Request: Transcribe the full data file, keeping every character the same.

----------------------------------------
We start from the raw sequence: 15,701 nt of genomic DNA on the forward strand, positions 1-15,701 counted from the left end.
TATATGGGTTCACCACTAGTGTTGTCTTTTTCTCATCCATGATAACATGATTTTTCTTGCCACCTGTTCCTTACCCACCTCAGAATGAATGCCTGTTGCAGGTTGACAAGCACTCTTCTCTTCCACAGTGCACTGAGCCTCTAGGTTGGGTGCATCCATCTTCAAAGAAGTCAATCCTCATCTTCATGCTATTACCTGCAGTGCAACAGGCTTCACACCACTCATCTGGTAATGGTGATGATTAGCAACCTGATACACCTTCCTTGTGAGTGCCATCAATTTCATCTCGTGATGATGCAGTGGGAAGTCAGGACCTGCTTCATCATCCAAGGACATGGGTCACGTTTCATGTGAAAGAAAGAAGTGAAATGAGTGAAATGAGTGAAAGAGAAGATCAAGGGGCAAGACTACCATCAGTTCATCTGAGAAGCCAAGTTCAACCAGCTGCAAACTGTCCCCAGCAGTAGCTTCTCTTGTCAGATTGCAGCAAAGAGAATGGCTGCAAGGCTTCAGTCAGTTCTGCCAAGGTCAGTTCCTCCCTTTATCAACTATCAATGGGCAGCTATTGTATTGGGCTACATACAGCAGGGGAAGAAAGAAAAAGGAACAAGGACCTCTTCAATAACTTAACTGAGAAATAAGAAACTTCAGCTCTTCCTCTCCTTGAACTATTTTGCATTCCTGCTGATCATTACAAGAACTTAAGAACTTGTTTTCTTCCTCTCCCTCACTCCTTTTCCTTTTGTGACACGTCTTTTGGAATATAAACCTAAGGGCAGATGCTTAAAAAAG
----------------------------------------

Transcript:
We start from the raw sequence: 15,701 nt of genomic DNA on the forward strand, positions 1-15,701 counted from the left end.
TATATGGGTTCACCACTAGTGTTGTCTTTTTCTCATCCATGATAACATGATTTTTCTTGCCACCTGTTCCTTACCCACCTCAGAATGAATGCCTGTTGCAGGTTGACAAGCACTCTTCTCTTCCACAGTGCACTGAGCCTCTAGGTTGGGTGCATCCATCTTCAAAGAAGTCAATCCTCATCTTCATGCTATTACCTGCAGTGCAACAGGCTTCACACCACTCATCTGGTAATGGTGATGATTAGCAACCTGATACACCTTCCTTGTGAGTGCCATCAATTTCATCTCGTGATGATGCAGTGGGAAGTCAGGACCTGCTTCATCATCCAAGGACATGGGTCACGTTTCATGTGAAAGAAAGAAGTGAAATGAGTGAAATGAGTGAAAGAGAAGATCAAGGGGCAAGACTACCATCAGTTCATCTGAGAAGCCAAGTTCAACCAGCTGCAAACTGTCCCCAGCAGTAGCTTCTCTTGTCAGATTGCAGCAAAGAGAATGGCTGCAAGGCTTCAGTCAGTTCTGCCAAGGTCAGTTCCTCCCTTTATCAACTATCAATGGGCAGCTATTGTATTGGGCTACATACAGCAGGGGAAGAAAGAAAAAGGAACAAGGACCTCTTCAATAACTTAACTGAGAAATAAGAAACTTCAGCTCTTCCTCTCCTTGAACTATTTTGCATTCCTGCTGATCATTACAAGAACTTAAGAACTTGTTTTCTTCCTCTCCCTCACTCCTTTTCCTTTTGTGACACGTCTTTTGGAATATAAACCTAAGGGCAGATGCTTAAAAAAG